I just finished Christopher Noxon’s new book, Rejuvenile, which identifies an increasing population of adults who “cultivate tastes and mindsets traditionally associated with those younger than themselves.” While impossible to characterize in just a paragraph, rejuveniles are basically those adults who find intense pleasure in activities such as organized kickball, collecting action figures, and skipping to name just a few. Noxon makes a compelling argument for why rejuvenalia is on the rise and it’s really worth the read.
I must add that the book ignores pediatricians, perhaps the largest group of closet rejuveniles. While the motivation to pursue pediatrics is at once complicated and personal, I can’t help but think that the drive to relive one’s carefree past is playing some part. I must admit that as a medical student I was repulsed by the reality of adulthood. The cancer, heart disease and ravages of age hinted too closely of my own inevitability. As an adult, denial is my greatest weapon. As a pediatrician I like to think I’m safe.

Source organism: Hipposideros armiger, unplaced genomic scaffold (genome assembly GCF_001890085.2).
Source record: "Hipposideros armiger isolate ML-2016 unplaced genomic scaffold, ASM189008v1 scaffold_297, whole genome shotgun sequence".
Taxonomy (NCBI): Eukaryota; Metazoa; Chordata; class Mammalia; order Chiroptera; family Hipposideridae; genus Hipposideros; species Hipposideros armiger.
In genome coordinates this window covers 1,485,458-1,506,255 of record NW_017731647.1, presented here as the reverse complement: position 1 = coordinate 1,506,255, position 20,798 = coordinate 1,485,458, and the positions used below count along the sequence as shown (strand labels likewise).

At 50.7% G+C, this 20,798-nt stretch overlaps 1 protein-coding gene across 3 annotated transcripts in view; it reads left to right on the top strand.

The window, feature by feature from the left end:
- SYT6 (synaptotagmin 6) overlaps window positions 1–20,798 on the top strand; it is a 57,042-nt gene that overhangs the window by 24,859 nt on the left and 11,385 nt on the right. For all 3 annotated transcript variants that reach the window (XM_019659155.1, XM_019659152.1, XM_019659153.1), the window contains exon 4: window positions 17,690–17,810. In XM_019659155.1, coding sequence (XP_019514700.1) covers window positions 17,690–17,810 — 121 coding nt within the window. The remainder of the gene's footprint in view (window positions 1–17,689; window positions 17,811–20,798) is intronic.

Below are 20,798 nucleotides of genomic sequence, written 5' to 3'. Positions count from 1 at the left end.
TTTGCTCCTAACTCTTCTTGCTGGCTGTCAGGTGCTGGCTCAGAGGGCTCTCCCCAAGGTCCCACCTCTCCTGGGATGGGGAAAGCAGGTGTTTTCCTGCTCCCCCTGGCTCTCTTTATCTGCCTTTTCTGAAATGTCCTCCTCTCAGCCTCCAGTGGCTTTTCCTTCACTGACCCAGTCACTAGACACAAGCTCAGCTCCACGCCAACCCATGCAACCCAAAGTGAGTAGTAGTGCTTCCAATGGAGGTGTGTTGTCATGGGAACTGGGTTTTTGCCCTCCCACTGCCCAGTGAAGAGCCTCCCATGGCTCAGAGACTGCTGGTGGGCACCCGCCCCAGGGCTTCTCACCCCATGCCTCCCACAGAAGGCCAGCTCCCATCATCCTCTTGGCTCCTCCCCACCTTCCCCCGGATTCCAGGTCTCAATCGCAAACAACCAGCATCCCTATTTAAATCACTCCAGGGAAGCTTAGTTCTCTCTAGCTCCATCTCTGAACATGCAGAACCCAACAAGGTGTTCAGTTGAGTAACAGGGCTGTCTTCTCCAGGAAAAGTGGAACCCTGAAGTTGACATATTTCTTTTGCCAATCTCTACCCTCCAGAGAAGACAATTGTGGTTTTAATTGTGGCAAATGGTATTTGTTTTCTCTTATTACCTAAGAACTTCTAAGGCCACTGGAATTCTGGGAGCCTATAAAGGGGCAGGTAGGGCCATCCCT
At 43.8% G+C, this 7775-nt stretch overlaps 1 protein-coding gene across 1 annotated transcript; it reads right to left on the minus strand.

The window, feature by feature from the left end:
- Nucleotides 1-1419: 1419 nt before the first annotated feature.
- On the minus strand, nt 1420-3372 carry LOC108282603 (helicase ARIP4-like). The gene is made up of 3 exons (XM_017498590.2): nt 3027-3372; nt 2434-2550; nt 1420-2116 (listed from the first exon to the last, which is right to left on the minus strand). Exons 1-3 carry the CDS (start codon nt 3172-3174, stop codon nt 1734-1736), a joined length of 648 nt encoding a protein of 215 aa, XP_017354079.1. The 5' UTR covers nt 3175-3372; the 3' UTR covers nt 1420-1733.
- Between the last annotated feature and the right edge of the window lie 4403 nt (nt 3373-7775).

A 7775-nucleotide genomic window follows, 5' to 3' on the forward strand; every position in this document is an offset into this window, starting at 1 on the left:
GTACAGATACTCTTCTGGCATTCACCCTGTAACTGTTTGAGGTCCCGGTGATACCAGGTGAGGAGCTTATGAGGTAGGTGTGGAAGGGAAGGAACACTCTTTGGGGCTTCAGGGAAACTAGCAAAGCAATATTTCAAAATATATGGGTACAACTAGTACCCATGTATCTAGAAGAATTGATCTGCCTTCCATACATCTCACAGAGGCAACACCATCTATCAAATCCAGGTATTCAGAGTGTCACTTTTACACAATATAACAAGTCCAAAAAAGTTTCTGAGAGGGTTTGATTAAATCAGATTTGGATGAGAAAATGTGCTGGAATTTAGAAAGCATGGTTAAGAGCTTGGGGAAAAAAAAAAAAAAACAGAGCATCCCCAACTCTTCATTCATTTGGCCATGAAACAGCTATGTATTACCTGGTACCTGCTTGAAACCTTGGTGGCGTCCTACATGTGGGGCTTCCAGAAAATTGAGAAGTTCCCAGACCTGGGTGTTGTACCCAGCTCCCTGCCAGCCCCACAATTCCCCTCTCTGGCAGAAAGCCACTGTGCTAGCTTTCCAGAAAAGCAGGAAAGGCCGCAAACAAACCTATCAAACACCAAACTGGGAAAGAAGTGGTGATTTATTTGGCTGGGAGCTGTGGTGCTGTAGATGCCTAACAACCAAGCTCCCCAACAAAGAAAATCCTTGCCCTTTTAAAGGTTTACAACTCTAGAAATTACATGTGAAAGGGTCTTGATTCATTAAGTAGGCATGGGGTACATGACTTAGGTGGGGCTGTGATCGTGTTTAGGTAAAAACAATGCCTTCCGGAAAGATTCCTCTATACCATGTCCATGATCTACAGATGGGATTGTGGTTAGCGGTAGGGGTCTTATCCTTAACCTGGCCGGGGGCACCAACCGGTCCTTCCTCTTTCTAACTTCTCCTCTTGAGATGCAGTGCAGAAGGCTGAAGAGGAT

Perhaps Mr. Noxon will consider this as a chapter in his sequel.